With back-to-back county annual meetings Aug. 18 and 21, the Saginaw and Bay County Farm Bureaus put a bow on their 2023 program years, buckled up for harvest and the meeting season that follows it.
Despite the abundance of common ground between them — sugar beets, dry beans and a really high water table among other things — the District 8 neighbors took individual approaches to their policy slates with county annuals now in high gear.
Saginaw’s proposed resolutions focused on fine-tuned adjustments to several existing state-level polices. Members present in Frankenmuth that evening approved:
- Adding to Food Safety (MFB Policy #17) support for conducting educational meeting for agricultural micro-businesses, such as on-farm operations smaller than those addressed by existing cottage foods regulations.
- Including in Farmland Protection (#77) support for using state funds for cataloging brownfield properties and incentivizing their reuse with tax abatements; and opposition to state or federal support for developing farmland for non-agricultural uses.
- Several points to Wildlife Management (#92) related to MDNR deer management practices.
- Adding permit and liability provisions to Safety on Roadways (#100) relating to the use of ATV, UTV and side-by-sides on public roads.
- Amending national policy on Waterways (AFBF Policy #549) to oppose water levels on Lakes Michigan and Huron above 580 feet above sea level.
It was a different story up in Bay County, where the Policy Development committee, led by corn-n-soybean grower Ben Ritter, focused its attention on the inner workings of the state Farm Bureau itself. Regular members attending Bay’s annual approved — and decisively — a pair of proposed changes to the Michigan Farm Bureau bylaws:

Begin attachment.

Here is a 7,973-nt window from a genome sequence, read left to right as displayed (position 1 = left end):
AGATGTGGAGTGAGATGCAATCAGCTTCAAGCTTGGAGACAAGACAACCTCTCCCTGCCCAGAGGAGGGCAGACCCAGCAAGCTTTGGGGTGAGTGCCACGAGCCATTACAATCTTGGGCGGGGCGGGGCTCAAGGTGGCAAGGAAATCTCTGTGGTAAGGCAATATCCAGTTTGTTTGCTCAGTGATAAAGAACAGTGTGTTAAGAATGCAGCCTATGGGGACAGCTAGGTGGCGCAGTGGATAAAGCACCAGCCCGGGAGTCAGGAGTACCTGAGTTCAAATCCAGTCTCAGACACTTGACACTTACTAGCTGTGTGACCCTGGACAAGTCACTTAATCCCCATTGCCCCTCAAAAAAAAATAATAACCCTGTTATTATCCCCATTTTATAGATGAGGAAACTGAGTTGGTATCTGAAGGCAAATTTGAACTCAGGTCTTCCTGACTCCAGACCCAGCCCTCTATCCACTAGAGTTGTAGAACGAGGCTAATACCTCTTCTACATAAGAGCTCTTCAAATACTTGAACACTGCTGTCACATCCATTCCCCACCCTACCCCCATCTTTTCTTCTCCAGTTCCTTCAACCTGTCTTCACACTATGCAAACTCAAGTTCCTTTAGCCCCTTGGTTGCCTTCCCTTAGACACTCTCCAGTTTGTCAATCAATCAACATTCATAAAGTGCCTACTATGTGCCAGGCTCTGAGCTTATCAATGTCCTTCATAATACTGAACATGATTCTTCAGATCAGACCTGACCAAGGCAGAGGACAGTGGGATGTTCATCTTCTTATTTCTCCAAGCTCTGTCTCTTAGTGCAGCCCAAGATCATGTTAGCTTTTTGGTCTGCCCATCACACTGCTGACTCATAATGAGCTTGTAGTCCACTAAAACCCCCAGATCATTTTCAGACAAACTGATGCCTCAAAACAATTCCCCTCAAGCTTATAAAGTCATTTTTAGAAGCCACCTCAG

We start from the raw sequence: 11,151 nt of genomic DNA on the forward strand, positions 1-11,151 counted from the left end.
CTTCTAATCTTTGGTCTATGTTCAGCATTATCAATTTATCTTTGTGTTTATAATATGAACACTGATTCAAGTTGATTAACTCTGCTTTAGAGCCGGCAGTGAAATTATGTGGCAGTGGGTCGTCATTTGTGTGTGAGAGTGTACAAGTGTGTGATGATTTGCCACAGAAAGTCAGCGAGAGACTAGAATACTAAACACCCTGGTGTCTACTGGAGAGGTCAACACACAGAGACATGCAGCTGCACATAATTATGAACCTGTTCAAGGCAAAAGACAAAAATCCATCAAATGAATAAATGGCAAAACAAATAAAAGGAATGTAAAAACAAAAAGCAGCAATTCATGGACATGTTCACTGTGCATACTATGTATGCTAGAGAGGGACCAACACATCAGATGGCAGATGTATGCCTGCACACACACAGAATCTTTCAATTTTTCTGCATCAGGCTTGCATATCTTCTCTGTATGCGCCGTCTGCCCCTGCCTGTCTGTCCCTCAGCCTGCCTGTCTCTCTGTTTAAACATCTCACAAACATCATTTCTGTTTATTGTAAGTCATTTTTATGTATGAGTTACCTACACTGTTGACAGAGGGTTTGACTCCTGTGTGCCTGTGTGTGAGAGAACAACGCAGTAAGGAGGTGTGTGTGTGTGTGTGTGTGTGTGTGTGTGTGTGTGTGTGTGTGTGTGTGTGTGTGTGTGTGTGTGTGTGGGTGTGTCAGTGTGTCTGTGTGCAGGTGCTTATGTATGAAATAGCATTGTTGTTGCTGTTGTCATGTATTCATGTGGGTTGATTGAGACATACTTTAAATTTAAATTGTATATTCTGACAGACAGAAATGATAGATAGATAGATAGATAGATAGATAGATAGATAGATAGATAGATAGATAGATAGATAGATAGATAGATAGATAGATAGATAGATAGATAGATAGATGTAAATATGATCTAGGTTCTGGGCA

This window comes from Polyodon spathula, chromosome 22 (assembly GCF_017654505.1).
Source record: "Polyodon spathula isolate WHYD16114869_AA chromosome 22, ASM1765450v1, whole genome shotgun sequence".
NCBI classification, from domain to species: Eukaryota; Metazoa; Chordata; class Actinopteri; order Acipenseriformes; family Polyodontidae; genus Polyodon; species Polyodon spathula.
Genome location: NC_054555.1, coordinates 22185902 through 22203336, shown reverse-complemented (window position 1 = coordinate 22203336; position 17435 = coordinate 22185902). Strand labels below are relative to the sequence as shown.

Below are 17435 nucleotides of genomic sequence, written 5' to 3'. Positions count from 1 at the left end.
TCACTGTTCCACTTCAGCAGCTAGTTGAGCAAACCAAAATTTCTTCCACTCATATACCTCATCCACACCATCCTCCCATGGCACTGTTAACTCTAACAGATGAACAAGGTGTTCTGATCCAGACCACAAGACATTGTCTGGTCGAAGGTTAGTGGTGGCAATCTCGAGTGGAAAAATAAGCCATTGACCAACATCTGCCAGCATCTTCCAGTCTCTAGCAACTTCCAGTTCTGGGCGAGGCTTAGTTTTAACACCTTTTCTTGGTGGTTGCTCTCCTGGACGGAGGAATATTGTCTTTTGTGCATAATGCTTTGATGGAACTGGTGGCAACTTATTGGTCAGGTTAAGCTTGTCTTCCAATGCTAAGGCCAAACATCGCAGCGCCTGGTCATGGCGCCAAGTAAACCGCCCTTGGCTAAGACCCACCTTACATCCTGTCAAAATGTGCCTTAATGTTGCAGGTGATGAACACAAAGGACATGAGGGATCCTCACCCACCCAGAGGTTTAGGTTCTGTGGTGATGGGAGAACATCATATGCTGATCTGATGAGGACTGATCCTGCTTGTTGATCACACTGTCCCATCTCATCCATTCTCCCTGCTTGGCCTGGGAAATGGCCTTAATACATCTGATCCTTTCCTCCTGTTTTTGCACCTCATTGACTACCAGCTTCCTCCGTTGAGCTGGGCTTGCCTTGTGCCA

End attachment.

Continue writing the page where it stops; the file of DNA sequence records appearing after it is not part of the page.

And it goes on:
- Changing how the MFB president is elected, from appointment by the Board of Directors to a majority vote of the Annual Meeting delegates.
- Removing the full-time farming criteria from the qualifications for state office.
Comment on the second of those measures included an impassioned appeal from Young Farmer Chair Paige Lupke, who underscored how members of her generation are unlikely to achieve full-time farming status without first working full-time off the farm — likely for decades.
Speaking of impassioned appeals, Bay County leaders wrapped up their proceedings by encouraging everyone in attendance to take advantage of the county’s regularly scheduled legislative breakfasts.
Auburn-area crop grower Bob Kernstock plugged the county’s marquee confabs with decision-makers as a prime opportunity for having the ear of officials with the power to affect real change.
“This is not them coming here to talk at you,” he said. “This is your chance to speak about your own issues and share what’s on your mind.”
Piling on alongside Kernstock, Ritter and County President Terry Histed also appealed to the gathered membership, encouraging them to take advantage of these regular, recurring opportunities for dialogue with county, regional, state and federal-level officials.